sums as may be necessary for fiscal years 2011 through 2015.”.
(b) Centers of Excellence.–Part P of the Public Health Service Act
(42 U.S.C. 280g et seq.) is amended by adding at the end the following:
“SEC. 399V-5. <> FOOD SAFETY INTEGRATED
CENTERS OF EXCELLENCE.

“(a) In General. <> –Not later than
1 year after the date of enactment of the FDA Food Safety Modernization
Act, the Secretary, acting through the Director of the Centers for
Disease Control and Prevention and in consultation with the working
group described in subsection (b)(2), shall designate 5 Integrated Food
Safety Centers of Excellence (referred to in this section as the
`Centers of Excellence’) to serve as resources for Federal, State, and
local public health professionals to respond to foodborne illness
outbreaks. The Centers of Excellence shall be headquartered at selected
State health departments.

“(b) Selection of Centers of Excellence.–
“(1) Eligible entities.–To be eligible to be designated as
a Center of Excellence under subsection (a), an entity shall–
“(A) be a State health department;
“(B) partner with 1 or more institutions of higher
education that have demonstrated knowledge, expertise,
and meaningful experience with regional or national food
production, processing, and distribution, as well as
leadership in the laboratory, epidemiological, and
environmental detection and investigation of foodborne
illness; and

[[Page 124 STAT. 3951]]

“(C) provide to the Secretary such information, at
such time, and in such manner, as the Secretary may
require.
“(2) Working group. <> –Not later than
180 days after the date of enactment of the FDA Food Safety
Modernization Act, the Secretary shall establish a diverse
working group of experts and stakeholders from Federal, State,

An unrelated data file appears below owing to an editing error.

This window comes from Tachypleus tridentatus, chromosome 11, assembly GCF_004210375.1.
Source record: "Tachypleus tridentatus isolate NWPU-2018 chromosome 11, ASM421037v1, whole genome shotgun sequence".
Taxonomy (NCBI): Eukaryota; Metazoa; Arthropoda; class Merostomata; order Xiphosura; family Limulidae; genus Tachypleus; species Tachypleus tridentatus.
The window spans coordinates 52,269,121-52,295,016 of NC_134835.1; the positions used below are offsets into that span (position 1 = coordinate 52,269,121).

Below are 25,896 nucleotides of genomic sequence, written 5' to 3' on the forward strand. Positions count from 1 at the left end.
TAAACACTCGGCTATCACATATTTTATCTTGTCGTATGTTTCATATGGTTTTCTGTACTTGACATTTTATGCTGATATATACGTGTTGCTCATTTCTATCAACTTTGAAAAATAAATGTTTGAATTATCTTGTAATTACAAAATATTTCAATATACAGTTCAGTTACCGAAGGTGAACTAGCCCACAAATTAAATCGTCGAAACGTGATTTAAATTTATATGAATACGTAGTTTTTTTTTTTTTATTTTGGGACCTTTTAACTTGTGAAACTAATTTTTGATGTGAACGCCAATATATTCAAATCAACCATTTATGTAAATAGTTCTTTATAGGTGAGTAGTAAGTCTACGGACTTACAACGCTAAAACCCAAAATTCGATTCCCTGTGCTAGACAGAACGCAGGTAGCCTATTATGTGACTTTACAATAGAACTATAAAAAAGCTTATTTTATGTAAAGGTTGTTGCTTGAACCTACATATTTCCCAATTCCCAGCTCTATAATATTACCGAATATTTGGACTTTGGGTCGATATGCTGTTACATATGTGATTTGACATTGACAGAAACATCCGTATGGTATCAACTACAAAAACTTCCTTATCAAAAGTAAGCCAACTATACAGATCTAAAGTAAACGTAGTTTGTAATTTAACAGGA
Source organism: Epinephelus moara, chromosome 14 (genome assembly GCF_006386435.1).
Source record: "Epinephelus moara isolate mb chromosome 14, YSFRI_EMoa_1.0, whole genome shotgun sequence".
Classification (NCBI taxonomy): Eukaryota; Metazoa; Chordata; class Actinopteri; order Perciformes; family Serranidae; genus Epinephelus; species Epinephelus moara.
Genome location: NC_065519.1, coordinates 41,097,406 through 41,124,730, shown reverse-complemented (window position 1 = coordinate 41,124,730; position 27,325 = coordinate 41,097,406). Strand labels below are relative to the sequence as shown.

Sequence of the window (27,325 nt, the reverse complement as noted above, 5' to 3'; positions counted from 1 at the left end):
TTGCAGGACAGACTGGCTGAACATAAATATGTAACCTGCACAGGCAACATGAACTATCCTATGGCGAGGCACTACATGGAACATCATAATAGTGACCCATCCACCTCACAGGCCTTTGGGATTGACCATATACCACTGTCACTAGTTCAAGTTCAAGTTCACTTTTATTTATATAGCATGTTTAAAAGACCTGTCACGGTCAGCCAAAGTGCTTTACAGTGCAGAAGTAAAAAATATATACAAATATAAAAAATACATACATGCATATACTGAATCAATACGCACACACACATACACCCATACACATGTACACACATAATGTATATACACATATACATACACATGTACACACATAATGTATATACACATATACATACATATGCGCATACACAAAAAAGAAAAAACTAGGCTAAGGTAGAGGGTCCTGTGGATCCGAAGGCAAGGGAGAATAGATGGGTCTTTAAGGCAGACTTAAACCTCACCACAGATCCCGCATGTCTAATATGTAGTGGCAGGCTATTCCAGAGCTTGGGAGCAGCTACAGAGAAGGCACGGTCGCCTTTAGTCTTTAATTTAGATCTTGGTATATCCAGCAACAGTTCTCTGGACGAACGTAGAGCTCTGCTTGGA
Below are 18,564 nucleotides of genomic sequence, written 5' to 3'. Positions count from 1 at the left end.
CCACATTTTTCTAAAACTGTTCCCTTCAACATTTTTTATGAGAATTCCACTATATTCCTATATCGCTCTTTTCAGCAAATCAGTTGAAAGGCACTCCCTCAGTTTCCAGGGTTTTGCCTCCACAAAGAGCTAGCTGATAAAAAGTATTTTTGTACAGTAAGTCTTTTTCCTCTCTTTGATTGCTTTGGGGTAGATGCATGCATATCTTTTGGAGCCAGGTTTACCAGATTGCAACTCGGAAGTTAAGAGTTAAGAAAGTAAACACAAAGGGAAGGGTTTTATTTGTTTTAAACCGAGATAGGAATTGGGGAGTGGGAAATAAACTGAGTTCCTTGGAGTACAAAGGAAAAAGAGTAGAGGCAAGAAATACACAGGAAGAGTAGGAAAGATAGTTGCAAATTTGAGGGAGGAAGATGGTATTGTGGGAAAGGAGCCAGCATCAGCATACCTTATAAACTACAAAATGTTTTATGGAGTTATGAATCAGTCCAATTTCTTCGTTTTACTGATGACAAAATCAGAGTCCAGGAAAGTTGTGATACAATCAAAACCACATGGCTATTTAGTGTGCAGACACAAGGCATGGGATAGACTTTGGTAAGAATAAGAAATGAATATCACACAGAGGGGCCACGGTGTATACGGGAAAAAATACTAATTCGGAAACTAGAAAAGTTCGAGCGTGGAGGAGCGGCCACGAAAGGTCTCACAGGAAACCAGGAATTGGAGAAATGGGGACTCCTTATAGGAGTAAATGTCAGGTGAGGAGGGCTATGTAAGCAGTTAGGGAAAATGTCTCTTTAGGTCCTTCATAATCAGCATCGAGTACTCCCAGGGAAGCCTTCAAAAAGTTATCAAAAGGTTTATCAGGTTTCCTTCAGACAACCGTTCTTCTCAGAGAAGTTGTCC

and local food safety and health agencies, the food industry,
including food retailers and food manufacturers, consumer
organizations, and academia to make recommendations to the
Secretary regarding designations of the Centers of Excellence.
“(3) Additional centers of excellence.–The Secretary may
designate eligible entities to be regional Food Safety Centers
of Excellence, in addition to the 5 Centers designated under
subsection (a).

“(c) Activities.–Under the leadership of the Director of the
Centers for Disease Control and Prevention, each Center of Excellence
shall be based out of a selected State health department, which shall
provide assistance to other regional, State, and local departments of
health through activities that include–
“(1) providing resources, including timely information
concerning symptoms and tests, for frontline health
professionals interviewing individuals as part of routine
surveillance and outbreak investigations;
“(2) providing analysis of the timeliness and effectiveness
of foodborne disease surveillance and outbreak response
activities;
“(3) providing training for epidemiological and
environmental investigation of foodborne illness, including
suggestions for streamlining and standardizing the investigation
process;
“(4) establishing fellowships, stipends, and scholarships
to train future epidemiological and food-safety leaders and to
address critical workforce shortages;
“(5) training and coordinating State and local personnel;